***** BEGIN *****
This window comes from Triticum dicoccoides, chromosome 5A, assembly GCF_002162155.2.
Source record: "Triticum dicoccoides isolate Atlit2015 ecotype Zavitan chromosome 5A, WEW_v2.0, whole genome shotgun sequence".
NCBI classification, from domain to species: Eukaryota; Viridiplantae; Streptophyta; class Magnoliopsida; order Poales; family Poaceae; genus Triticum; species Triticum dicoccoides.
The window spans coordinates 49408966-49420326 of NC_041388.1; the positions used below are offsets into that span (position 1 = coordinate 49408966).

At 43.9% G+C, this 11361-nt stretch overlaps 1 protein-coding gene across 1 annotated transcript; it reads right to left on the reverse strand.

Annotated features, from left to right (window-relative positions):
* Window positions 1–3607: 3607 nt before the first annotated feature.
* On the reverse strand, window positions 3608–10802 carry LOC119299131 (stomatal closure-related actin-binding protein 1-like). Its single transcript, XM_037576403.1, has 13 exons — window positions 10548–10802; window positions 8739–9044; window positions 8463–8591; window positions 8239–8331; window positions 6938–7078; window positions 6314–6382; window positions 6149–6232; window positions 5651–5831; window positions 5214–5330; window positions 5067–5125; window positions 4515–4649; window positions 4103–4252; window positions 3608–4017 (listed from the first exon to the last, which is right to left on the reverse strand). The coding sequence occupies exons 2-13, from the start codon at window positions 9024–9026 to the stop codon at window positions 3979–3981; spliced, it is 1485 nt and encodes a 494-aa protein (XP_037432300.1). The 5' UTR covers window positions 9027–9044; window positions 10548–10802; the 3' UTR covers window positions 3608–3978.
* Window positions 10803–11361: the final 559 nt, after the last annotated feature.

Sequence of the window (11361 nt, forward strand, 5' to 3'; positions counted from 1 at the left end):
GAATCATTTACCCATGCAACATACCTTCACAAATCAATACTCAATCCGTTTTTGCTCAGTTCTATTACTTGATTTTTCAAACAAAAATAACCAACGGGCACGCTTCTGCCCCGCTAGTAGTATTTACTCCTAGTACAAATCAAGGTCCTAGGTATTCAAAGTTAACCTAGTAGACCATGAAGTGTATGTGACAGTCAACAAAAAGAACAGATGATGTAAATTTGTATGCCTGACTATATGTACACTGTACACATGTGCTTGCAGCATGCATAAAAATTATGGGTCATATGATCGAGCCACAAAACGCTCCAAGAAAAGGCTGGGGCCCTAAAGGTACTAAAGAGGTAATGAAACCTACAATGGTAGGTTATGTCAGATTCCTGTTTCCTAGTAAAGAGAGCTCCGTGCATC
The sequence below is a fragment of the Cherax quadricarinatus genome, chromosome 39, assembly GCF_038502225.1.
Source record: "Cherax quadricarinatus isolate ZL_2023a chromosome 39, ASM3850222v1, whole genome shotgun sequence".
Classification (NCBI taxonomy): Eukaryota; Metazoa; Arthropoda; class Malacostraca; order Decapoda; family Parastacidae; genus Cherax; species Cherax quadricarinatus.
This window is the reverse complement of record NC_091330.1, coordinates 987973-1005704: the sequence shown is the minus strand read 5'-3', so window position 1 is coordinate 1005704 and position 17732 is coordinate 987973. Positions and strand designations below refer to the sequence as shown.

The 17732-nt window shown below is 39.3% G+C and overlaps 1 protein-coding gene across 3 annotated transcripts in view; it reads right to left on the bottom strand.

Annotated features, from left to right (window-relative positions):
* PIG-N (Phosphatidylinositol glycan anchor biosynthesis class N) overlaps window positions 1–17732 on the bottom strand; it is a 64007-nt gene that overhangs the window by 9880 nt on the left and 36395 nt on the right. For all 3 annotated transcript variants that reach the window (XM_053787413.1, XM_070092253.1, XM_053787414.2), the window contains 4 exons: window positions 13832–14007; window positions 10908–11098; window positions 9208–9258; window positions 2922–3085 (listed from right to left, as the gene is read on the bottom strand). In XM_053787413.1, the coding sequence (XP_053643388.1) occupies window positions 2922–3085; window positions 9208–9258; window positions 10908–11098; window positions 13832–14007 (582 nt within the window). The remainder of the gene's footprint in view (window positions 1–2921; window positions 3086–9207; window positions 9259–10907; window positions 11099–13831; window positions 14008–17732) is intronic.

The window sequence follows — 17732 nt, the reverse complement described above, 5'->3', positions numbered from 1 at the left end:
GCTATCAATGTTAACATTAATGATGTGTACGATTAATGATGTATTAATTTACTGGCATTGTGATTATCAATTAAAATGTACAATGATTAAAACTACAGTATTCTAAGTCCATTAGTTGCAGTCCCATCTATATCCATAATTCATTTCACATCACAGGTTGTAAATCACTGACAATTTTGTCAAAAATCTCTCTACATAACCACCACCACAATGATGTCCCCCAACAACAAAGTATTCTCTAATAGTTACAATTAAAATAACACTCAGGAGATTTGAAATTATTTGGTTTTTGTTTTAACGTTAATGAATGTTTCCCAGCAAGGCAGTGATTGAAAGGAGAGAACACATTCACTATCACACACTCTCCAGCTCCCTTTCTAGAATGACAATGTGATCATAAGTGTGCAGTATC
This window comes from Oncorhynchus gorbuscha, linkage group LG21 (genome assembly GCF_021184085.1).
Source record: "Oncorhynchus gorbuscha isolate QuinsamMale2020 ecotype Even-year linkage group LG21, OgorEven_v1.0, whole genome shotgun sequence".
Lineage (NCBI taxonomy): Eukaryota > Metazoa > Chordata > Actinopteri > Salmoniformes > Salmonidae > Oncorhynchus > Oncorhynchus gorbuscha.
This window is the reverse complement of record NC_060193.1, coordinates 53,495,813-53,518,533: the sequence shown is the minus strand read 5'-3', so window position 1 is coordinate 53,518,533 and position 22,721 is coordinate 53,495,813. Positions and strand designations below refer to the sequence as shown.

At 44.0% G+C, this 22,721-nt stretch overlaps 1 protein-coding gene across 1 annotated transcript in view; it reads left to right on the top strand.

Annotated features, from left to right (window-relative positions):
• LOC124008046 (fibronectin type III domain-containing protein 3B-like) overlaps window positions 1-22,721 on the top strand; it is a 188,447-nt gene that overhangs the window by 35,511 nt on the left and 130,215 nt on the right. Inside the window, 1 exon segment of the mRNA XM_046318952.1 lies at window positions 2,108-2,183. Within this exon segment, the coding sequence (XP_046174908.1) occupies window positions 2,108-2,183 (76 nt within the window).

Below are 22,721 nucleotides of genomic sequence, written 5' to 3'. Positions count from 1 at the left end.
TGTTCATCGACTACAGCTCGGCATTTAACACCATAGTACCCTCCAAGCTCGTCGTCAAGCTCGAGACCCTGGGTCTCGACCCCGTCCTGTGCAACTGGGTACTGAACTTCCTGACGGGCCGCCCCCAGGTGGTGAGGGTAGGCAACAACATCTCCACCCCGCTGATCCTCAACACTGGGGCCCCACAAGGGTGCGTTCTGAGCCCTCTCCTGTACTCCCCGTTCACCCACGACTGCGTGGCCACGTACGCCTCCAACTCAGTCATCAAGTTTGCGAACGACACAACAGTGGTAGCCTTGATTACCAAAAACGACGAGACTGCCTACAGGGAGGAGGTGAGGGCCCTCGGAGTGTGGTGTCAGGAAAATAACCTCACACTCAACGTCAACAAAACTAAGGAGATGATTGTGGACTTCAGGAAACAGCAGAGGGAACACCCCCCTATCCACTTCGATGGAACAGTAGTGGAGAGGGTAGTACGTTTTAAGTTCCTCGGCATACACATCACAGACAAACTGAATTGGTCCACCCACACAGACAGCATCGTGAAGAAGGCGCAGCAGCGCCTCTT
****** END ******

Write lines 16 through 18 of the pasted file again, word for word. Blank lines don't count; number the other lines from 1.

The 17732-nt window shown below is 39.3% G+C and overlaps 1 protein-coding gene across 3 annotated transcripts in view; it reads right to left on the bottom strand.

Annotated features, from left to right (window-relative positions):
* PIG-N (Phosphatidylinositol glycan anchor biosynthesis class N) overlaps window positions 1–17732 on the bottom strand; it is a 64007-nt gene that overhangs the window by 9880 nt on the left and 36395 nt on the right. For all 3 annotated transcript variants that reach the window (XM_053787413.1, XM_070092253.1, XM_053787414.2), the window contains 4 exons: window positions 13832–14007; window positions 10908–11098; window positions 9208–9258; window positions 2922–3085 (listed from right to left, as the gene is read on the bottom strand). In XM_053787413.1, the coding sequence (XP_053643388.1) occupies window positions 2922–3085; window positions 9208–9258; window positions 10908–11098; window positions 13832–14007 (582 nt within the window). The remainder of the gene's footprint in view (window positions 1–2921; window positions 3086–9207; window positions 9259–10907; window positions 11099–13831; window positions 14008–17732) is intronic.